DEAR ABBY: I recently graduated with a master's degree in counseling psychology. I have worked in the mental health field since I was 22. I am now 28. I have always somewhat enjoyed my work and was sure that once I furthered my education, the jobs would become more challenging and enjoyable. However, while doing my internship for this degree, I began to realize I don't truly enjoy working with people.
I have sought therapy for the past two years, but never seem to be able to figure out what I really want to do with my life. I'm scared that I lack the compassion to be a therapist, but the guilt that goes along with accepting this notion is enormous -- especially since my husband and I moved to a new city just for me to get my degree.
I am working as a therapist and am very unhappy in my job. I would even go so far as to say that I dislike the clients with whom I am working. Part of me feels it is my ethical obligation to leave this job before I inadvertently hurt someone, but another part of me is scared to try something new because I have school loans and other living expenses to pay. Any advice you can offer would be greatly appreciated. -- UNHAPPY THERAPIST IN COLORADO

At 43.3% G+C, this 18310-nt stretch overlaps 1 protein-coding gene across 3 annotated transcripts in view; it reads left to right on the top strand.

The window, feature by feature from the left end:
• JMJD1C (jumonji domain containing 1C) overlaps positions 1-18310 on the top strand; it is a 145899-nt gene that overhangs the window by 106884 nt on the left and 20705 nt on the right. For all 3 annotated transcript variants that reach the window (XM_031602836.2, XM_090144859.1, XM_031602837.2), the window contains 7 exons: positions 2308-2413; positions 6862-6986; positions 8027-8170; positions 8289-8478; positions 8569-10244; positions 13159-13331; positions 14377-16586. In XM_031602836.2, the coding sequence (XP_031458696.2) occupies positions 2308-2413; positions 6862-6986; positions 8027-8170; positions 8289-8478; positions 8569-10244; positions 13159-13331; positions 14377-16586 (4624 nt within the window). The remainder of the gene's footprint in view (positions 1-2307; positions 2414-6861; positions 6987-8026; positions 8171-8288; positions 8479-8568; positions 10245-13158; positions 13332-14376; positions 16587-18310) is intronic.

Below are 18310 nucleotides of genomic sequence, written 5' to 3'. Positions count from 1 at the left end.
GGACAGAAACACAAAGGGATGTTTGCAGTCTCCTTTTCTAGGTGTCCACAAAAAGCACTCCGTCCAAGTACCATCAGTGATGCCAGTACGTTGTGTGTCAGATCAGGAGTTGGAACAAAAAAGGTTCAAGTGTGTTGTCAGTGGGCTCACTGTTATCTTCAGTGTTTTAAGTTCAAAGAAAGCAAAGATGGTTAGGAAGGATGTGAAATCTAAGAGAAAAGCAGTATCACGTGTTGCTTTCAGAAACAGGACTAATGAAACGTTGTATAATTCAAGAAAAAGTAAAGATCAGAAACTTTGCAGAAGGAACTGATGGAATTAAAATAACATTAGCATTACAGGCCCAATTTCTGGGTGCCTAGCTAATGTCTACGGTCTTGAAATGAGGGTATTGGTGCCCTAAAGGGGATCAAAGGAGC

DEAR UNHAPPY: You have written a very frank letter. It is time to stop beating yourself up and to consider what your other options are. Your resentment of your patients could be early career burnout, or have more to do with your frustration about yourself than anything to do with them. Whatever is at the root of it, you'll be doing them -- and yourself -- a favor if you take a break from counseling for a while.
Many universities offer career counseling and aptitude testing; check with your own. Alternatively, go to the public library to research trade publications and newspapers, and discover how you can apply the skills you have learned to fields other than counseling. Don't be afraid to think outside the box. Whether the change is temporary or permanent, it'll help you to center yourself again regarding how you should contribute to society.